As You Like It is a romantic drama under the guise of a political drama.  It follows two young nobles, Rosalind and Orlando, as they are banished from the courts of Duke Frederick (Rosalind’s uncle) and Oliver (Orlando’s brother), respectively, and find solace in the forest of Arden.  In this forest, between shenanigans with shepherds and nobles alike, Rosalind tests Orlando’s professed love her by disguising herself as a man and attempting to berate him out of his affections.  The play ends with not one, not two, but four weddings.

Four weddings? Are you serious?

Apr

29

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Land of hopes and dreams and sweaty balls

No matter what Columbia undergrad (or grad?) school you’re in, you most definitely have had experience trying to get an EC sign-in, either for yourself or a friend. (If you’re a grad student trying to get signed into an EC party…..wyd.) We compiled a handy list of strategies below for you to get effectively and efficiently signed into EC so you can enjoy those sweaty parties that never have enough alcohol to make it worth it.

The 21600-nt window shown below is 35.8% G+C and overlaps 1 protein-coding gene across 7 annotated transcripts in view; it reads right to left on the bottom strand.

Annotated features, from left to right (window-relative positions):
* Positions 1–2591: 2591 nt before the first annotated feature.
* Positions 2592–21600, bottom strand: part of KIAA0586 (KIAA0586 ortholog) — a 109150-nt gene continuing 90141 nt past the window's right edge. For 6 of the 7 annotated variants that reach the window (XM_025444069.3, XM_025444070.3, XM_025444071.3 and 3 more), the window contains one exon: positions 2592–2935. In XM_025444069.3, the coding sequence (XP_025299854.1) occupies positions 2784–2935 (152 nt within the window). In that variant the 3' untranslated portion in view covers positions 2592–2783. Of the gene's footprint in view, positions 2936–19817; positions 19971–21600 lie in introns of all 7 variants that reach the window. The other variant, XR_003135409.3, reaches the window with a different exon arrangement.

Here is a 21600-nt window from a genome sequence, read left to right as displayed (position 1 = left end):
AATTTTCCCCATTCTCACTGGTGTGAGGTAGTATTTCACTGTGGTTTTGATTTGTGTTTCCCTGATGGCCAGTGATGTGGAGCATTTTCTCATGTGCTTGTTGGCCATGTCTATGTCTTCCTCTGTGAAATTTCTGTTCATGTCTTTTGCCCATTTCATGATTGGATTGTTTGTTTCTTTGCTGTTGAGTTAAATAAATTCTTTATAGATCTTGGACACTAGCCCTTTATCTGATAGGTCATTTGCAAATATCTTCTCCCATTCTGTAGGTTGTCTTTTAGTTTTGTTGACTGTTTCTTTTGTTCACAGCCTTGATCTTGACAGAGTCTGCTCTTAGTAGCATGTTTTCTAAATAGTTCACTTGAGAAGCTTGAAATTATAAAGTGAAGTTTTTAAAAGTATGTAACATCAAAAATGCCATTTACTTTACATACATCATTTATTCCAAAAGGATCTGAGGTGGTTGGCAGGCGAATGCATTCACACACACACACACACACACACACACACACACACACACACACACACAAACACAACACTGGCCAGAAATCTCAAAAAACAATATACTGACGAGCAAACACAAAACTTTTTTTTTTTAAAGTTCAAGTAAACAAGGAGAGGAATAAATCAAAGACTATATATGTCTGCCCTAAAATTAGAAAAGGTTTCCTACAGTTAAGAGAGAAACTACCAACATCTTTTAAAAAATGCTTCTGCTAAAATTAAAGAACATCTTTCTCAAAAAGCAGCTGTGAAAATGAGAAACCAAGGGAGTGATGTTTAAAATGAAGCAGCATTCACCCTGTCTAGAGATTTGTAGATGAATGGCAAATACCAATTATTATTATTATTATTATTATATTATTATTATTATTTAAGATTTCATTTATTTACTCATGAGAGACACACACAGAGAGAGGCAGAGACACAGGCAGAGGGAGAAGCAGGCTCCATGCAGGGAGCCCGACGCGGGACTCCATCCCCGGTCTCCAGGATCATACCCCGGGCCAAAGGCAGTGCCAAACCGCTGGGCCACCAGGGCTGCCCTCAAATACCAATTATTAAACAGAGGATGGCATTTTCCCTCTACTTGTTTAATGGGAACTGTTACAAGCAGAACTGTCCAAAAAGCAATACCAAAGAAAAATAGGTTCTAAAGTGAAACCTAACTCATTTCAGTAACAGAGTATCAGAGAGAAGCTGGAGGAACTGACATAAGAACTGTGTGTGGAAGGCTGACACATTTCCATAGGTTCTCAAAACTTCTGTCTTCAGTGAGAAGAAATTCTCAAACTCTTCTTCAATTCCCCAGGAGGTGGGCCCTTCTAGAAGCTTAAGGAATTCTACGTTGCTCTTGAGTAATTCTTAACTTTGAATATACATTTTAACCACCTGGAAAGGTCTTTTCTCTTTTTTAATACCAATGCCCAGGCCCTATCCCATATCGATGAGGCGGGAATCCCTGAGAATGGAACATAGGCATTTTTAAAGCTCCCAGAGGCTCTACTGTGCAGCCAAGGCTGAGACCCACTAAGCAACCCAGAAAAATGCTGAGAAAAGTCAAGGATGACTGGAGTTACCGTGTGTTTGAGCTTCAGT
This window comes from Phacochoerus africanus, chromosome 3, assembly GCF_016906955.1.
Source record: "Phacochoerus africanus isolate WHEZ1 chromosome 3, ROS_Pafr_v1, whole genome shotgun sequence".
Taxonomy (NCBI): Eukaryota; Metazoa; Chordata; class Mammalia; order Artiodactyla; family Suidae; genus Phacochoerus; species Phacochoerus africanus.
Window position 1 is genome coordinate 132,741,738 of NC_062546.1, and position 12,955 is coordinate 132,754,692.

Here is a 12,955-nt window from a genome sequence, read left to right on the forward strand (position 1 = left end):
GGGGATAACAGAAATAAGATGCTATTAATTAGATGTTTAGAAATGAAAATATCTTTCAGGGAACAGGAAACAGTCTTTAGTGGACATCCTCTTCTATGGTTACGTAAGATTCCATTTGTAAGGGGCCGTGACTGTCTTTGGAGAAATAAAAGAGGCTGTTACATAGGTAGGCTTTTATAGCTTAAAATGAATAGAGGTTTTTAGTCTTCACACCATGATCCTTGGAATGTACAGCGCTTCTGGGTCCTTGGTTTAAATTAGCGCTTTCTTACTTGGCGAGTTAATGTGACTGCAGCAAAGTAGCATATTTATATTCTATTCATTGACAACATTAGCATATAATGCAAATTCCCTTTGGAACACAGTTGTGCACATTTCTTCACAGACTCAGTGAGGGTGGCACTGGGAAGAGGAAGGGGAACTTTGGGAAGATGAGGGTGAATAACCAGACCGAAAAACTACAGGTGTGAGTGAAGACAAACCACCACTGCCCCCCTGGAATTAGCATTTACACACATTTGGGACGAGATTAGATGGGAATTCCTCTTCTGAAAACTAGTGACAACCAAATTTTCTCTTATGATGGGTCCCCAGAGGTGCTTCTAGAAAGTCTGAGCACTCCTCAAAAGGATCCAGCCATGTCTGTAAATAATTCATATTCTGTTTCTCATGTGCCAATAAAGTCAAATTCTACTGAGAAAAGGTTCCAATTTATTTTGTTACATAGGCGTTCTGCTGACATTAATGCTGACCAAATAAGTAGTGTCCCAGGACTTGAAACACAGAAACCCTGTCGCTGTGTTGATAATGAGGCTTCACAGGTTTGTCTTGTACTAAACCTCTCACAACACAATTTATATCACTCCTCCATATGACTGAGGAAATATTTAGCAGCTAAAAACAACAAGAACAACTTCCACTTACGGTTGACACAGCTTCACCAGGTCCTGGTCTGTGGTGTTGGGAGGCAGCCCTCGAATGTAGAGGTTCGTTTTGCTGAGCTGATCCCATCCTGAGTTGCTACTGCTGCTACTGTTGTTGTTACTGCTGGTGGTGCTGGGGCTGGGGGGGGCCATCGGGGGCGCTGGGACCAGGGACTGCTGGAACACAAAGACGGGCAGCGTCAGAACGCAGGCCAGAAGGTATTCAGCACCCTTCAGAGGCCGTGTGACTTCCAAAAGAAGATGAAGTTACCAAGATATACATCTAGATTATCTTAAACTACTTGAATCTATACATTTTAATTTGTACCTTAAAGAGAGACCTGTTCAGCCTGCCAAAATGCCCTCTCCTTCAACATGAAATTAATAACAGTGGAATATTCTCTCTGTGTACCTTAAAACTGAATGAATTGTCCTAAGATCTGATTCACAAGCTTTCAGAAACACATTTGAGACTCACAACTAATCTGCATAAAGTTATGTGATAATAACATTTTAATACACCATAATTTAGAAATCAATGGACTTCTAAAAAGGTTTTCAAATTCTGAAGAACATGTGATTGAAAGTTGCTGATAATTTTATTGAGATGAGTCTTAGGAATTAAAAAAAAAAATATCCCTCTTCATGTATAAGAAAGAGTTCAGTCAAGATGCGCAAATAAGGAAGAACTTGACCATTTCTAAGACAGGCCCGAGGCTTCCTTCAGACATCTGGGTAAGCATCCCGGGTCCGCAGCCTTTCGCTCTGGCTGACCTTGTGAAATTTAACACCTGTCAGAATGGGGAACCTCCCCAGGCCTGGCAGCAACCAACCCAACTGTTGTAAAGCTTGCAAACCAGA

• Ask a passing stranger. If you see someone leaving or entering the building, grab them and ask if they live in EC and whether they’d be willing to spare you a sign-in. Make sure to seem either a. very confident or b. very sympathetic. Think kicked puppy thoughts, for this second one.
  • Text all your EC friends. If you have friends who live in EC, obviously ask them for a sign-in.
  • Text all your EC hookups. It’s crucial that whenever you hook up with anyone from aforementioned gross EC parties, you get their number so that you can ask them for a sign-in whenever you need. Alternatively, whenever you meet someone at a bar, frat party, whatever, if they live in EC, get their number. Use it.